Sharpton Makes It Official

Saying the Democratic Party needs to expand its political base, the Rev. Al Sharpton formally filed papers Tuesday seeking the party's nomination for the 2004 U.S. presidential race.

"I think that the campaign that we are beginning to officially to embark upon will change American politics. ... The Democratic party cannot win unless it expands its base," Sharpton said at a news conference immediately after filing the papers at the Federal Election Commission offices.

The 48-year-old civil rights leader said he was the only candidate who is "anti-war, anti-death penalty, anti-tax cut across the board." Sharpton said he would reach out to disaffected voters, including Latinos, blacks, gays and lesbians, and young people.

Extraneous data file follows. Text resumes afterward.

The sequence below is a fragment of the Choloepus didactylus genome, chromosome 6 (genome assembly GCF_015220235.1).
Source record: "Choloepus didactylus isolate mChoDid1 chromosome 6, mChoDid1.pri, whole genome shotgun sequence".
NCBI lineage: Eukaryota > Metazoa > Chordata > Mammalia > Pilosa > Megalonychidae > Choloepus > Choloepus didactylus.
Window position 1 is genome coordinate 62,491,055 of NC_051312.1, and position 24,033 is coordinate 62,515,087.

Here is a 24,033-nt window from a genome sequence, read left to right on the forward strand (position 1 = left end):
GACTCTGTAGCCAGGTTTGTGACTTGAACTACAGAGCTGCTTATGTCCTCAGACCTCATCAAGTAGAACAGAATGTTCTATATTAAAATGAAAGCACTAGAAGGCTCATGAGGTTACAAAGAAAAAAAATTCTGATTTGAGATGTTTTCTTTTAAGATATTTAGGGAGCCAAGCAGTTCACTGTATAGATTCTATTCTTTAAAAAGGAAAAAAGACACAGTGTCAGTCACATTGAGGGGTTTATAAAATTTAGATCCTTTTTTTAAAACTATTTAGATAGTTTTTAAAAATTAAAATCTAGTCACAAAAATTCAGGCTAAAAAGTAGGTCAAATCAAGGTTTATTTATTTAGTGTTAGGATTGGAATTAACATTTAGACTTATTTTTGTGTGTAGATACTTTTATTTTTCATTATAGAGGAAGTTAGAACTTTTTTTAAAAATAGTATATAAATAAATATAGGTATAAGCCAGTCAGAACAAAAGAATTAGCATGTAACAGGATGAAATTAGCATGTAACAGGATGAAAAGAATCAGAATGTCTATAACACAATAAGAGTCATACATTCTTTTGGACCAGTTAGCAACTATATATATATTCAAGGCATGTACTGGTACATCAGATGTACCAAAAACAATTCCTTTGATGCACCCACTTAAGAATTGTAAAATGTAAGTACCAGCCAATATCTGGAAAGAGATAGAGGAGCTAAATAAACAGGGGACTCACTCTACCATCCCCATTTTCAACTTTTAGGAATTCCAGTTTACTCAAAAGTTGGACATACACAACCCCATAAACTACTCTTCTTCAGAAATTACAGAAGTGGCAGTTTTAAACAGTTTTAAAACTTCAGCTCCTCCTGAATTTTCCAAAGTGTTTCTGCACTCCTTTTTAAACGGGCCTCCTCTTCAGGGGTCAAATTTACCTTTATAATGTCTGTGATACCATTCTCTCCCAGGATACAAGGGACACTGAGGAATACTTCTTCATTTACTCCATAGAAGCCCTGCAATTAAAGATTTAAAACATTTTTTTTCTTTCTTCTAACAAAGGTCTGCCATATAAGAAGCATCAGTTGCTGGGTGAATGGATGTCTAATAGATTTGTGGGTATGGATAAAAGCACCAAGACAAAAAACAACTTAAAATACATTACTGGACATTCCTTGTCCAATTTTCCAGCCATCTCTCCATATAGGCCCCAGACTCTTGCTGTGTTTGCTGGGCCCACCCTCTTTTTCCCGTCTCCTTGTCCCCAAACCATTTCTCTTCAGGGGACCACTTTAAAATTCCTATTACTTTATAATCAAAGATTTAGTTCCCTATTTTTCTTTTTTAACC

Sharpton, who has unsuccessfully run for mayor and the U.S. Senate, has been outspoken on many local and national issues, most notably on police brutality.

He also served 90 days in a federal jail for protesting the U.S. military bombing on the tiny Puerto Rican island of Vieques.

Sharpton joins a crowded field of Democratic contenders, including John Kerry of Massachusetts, John Edwards of North Carolina, and Joseph Lieberman of Connecticut. Rep. Dick Gephardt, of Missouri, also is likely to run. Former Vermont Gov. Howard Dean was the first Democrat to declare his candidacy.